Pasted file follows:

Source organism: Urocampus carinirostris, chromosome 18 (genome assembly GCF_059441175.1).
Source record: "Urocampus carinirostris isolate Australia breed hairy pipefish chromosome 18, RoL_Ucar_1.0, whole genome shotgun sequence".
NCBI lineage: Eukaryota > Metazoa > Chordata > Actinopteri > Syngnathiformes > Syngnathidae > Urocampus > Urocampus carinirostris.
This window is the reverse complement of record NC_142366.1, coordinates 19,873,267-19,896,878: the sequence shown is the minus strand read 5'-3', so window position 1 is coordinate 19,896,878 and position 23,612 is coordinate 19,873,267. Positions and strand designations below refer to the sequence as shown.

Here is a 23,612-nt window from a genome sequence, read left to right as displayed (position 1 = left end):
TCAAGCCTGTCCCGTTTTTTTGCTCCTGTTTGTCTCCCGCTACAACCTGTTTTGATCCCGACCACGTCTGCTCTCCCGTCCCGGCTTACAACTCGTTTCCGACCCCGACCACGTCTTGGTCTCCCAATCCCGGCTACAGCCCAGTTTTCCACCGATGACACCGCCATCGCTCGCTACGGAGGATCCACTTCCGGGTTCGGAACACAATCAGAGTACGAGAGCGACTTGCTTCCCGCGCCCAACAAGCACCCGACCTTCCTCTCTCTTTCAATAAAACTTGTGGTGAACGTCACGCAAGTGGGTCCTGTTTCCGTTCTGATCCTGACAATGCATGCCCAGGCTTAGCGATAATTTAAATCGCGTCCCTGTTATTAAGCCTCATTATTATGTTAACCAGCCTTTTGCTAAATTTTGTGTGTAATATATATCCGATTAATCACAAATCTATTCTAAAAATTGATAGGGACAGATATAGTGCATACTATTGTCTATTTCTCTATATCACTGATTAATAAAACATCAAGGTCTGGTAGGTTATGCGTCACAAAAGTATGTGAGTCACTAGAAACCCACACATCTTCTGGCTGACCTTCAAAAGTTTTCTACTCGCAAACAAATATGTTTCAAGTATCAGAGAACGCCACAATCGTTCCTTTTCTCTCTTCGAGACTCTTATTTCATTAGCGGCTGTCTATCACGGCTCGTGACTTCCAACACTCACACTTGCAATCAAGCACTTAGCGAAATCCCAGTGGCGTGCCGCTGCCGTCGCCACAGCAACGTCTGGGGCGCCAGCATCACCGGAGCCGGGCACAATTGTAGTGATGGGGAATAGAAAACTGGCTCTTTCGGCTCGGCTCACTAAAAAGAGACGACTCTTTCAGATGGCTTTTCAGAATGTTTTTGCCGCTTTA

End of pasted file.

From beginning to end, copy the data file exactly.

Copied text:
Source organism: Urocampus carinirostris, chromosome 18 (genome assembly GCF_059441175.1).
Source record: "Urocampus carinirostris isolate Australia breed hairy pipefish chromosome 18, RoL_Ucar_1.0, whole genome shotgun sequence".
NCBI lineage: Eukaryota > Metazoa > Chordata > Actinopteri > Syngnathiformes > Syngnathidae > Urocampus > Urocampus carinirostris.
This window is the reverse complement of record NC_142366.1, coordinates 19,873,267-19,896,878: the sequence shown is the minus strand read 5'-3', so window position 1 is coordinate 19,896,878 and position 23,612 is coordinate 19,873,267. Positions and strand designations below refer to the sequence as shown.

Here is a 23,612-nt window from a genome sequence, read left to right as displayed (position 1 = left end):
TCAAGCCTGTCCCGTTTTTTTGCTCCTGTTTGTCTCCCGCTACAACCTGTTTTGATCCCGACCACGTCTGCTCTCCCGTCCCGGCTTACAACTCGTTTCCGACCCCGACCACGTCTTGGTCTCCCAATCCCGGCTACAGCCCAGTTTTCCACCGATGACACCGCCATCGCTCGCTACGGAGGATCCACTTCCGGGTTCGGAACACAATCAGAGTACGAGAGCGACTTGCTTCCCGCGCCCAACAAGCACCCGACCTTCCTCTCTCTTTCAATAAAACTTGTGGTGAACGTCACGCAAGTGGGTCCTGTTTCCGTTCTGATCCTGACAATGCATGCCCAGGCTTAGCGATAATTTAAATCGCGTCCCTGTTATTAAGCCTCATTATTATGTTAACCAGCCTTTTGCTAAATTTTGTGTGTAATATATATCCGATTAATCACAAATCTATTCTAAAAATTGATAGGGACAGATATAGTGCATACTATTGTCTATTTCTCTATATCACTGATTAATAAAACATCAAGGTCTGGTAGGTTATGCGTCACAAAAGTATGTGAGTCACTAGAAACCCACACATCTTCTGGCTGACCTTCAAAAGTTTTCTACTCGCAAACAAATATGTTTCAAGTATCAGAGAACGCCACAATCGTTCCTTTTCTCTCTTCGAGACTCTTATTTCATTAGCGGCTGTCTATCACGGCTCGTGACTTCCAACACTCACACTTGCAATCAAGCACTTAGCGAAATCCCAGTGGCGTGCCGCTGCCGTCGCCACAGCAACGTCTGGGGCGCCAGCATCACCGGAGCCGGGCACAATTGTAGTGATGGGGAATAGAAAACTGGCTCTTTCGGCTCGGCTCACTAAAAAGAGACGACTCTTTCAGATGGCTTTTCAGAATGTTTTTGCCGCTTTA